Your article is, in short, crass and untruthful and gives a completely misleading impression. I ask you to amend it so as to recognise:

(a) that your application was refused by the Patent Office acting in line with normal principles of patent examination, and

(b) that, if a patent had been granted, it would not in fact have given you the rights to which you refer.
I'll post any further news on the subject...

Tuesday, 13 October 2009

Can we make this go viral?

The Telegraph may have found the holy grail of life-improvement:

A decade ago, I set out to investigate luck. I wanted to examine the impact on people's lives of chance opportunities, lucky breaks and being in the right place at the right time. After many experiments, I believe that I now understand why some people are luckier than others and that it is possible to become luckier.
It seems to work, too:

One month later, the volunteers returned and described what had happened. The results were dramatic: 80 per cent of people were now happier, more satisfied with their lives and, perhaps most important of all, luckier. While lucky people became luckier, the unlucky had become lucky.
(Hat Tip - Stuart Sharpe. And yes, the title is a deliberate reference to a well-known television series)

Monday, 12 October 2009

What we are doing wrong

An ambititious headline, I agree. But here goes nothing.

Any parent will tell you that children need to be given freedom if they are to flourish. Constrain their every move, and they either rebel or submit. Neither is a good idea over the long term (although one is more pleasant in the short). Give them the freedom to choose, and whilst they may not do what you expected (or hoped) they will explore and learn.

Unsurprisingly, adults are essentially the same.

We can therefore take one of two approaches to the construction and regulation of a proper society. One approach is to set out in detail the path that everyone is to follow - to lay down how they live their lives, decide things for them, and generally act as Nanny. The other is to set down what is expected of people in terms of a minimum standard of behaviour, and to ensure that, generally, the individual meets with the outcomes of their actions. We are, of course, currently testing the former system to destruction.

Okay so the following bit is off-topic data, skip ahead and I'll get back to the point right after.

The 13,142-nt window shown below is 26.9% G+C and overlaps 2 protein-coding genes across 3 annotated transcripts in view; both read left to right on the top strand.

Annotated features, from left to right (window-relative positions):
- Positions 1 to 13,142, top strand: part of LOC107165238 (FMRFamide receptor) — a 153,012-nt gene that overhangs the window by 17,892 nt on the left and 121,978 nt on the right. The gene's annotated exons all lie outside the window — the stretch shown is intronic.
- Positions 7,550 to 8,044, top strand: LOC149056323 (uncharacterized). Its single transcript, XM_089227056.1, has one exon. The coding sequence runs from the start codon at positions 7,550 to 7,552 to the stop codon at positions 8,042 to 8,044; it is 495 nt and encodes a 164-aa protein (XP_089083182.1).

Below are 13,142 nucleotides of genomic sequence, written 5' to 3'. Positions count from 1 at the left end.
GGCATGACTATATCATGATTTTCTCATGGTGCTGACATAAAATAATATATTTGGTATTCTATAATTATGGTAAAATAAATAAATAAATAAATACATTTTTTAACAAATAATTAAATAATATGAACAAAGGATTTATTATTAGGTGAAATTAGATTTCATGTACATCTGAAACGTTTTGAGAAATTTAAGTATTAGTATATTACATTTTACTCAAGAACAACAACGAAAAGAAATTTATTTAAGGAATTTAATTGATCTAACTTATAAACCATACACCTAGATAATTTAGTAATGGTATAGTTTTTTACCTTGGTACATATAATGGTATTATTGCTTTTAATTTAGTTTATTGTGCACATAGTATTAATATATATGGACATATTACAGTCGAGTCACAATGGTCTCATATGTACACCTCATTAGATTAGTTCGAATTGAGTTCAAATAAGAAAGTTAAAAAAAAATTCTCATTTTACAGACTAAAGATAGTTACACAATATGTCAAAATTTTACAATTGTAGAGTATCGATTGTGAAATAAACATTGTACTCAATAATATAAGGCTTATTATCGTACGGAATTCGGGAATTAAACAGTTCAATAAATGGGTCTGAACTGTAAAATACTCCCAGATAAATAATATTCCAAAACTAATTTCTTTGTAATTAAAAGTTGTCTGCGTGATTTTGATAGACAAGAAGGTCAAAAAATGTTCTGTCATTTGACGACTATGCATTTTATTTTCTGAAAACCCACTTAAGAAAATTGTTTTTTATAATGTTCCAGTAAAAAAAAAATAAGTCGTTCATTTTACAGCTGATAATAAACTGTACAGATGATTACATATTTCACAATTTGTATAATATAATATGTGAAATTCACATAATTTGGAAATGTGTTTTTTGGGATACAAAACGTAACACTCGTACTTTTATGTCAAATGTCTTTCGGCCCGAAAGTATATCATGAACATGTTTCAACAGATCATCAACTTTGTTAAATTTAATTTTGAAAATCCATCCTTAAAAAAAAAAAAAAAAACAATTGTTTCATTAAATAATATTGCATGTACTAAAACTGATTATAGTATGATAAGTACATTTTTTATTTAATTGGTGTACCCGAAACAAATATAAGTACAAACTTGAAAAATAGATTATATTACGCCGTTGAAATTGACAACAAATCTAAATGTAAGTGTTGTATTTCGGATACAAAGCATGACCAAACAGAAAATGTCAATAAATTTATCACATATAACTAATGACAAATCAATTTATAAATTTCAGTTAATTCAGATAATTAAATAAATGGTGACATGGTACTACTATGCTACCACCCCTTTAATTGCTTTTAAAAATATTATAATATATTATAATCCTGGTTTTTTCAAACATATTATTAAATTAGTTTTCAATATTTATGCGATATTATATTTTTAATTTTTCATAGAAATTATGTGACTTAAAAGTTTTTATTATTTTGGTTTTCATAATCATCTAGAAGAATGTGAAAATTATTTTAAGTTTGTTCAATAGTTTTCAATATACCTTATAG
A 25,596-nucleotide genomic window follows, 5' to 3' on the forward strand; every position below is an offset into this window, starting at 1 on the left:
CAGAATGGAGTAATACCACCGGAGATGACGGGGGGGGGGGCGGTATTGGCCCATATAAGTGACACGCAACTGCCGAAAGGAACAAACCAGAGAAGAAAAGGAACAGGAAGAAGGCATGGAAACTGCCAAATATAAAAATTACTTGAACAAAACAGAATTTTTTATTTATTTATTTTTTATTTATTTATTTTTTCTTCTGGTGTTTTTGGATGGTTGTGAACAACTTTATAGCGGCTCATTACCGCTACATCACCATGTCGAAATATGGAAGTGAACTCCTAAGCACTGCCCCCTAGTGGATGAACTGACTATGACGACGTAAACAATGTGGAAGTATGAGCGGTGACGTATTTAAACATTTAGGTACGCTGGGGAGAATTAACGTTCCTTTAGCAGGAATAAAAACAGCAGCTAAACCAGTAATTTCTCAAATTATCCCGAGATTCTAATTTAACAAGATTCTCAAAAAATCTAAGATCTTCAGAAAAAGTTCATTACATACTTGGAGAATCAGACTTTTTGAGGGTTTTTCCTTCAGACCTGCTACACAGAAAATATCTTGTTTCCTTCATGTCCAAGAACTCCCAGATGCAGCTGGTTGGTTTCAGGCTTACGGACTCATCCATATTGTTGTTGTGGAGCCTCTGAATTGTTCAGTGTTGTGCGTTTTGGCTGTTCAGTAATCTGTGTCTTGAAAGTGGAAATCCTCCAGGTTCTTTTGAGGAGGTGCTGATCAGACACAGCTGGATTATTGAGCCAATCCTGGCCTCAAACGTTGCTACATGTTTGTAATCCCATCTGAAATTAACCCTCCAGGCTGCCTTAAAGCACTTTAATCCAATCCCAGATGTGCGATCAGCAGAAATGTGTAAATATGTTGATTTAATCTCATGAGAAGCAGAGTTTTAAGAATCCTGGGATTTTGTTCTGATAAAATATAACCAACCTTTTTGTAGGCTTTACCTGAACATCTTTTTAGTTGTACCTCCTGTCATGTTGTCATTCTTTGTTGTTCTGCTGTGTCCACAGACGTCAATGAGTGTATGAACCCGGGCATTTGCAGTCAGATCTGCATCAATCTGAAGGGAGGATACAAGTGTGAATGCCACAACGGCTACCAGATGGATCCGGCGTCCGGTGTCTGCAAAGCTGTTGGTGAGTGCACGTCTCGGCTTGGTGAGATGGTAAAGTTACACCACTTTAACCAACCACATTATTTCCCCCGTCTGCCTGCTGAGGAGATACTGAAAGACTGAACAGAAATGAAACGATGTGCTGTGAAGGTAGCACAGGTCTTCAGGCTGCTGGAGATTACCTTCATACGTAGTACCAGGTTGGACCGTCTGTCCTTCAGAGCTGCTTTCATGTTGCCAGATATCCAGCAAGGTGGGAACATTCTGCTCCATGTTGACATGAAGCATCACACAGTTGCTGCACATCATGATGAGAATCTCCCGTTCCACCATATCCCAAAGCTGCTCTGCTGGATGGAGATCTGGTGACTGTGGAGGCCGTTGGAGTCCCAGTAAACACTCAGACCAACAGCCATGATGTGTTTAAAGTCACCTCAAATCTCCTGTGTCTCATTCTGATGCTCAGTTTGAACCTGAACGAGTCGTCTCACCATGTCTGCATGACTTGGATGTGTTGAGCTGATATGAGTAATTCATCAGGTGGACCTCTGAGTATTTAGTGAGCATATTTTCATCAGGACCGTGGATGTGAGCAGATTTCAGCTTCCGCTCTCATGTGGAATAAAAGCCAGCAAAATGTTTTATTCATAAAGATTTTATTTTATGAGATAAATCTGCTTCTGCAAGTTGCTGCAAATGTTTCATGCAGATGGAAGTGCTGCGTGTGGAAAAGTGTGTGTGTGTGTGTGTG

These are not just differences of degree, or nuance. They are fundamentally different approaches that result in different policies. For example, take the BMA fuss about alcohol advertising. We could, as is being proposed, assume the mantle of responsibility for the health of the individual and protect them from persuasive advertising, raise the price of alcohol to something that is beyond their means, and generally keep them away from stuff that is bad for them. Or, we could take the latter approach, leave the price of alcohol to the market, and regulate only for those who cannot make their own decisions (such as minors). If people get drunk, they will suffer a sore head. If they get even more drunk, they will suffer a sore head, neck and shoulders; police cell floors are not comfortable places to sleep. If they get hopelessly drunk every night, they will lose their job. If they then lounge about, complaining that benefits aren’t enough to live on what with the price of Special Brew, our collective response can be “Tough”.

The “problem” with both approaches is that they have knock-on effects. The Nanny approach, for example, can deal with alcohol in this way, but will then face calls to deal with other harmful products, such as (of course) tobacco. Once both are dealt with to Nanny’s satisfaction, its gaze will be drawn to meths (or whatever substitute the alcoholics turn to). Then, of course, we face a logical difficulty in allowing the continued sale of other products that can be abused, such as solvent-based adhesives, kitchen knives, rope, petrol, nails, knitting needles, pins, frying pans, and so on. Eventually, all that we would be allowed to purchase without an official certificate of our goodness and general trustworthiness is cotton wool*.

The other problem is that whole swathes of the population are criminalised for minor infringement of Nanny’s regulations. Market traders who offered apples for sale by the pound are an obvious example, but I'm going to opt for a more contentious example. What is actually wrong with selling a vegetable knife to a responsible 17-year old** who then uses it solely for culinary purposes? Should that retailer be a criminal? And if the 17-year old does stab someone, surely that is the youth’s fault, not the retailer? Would the retailer’s actions have been morally different if he had waited a month (or two), until the youth was 18?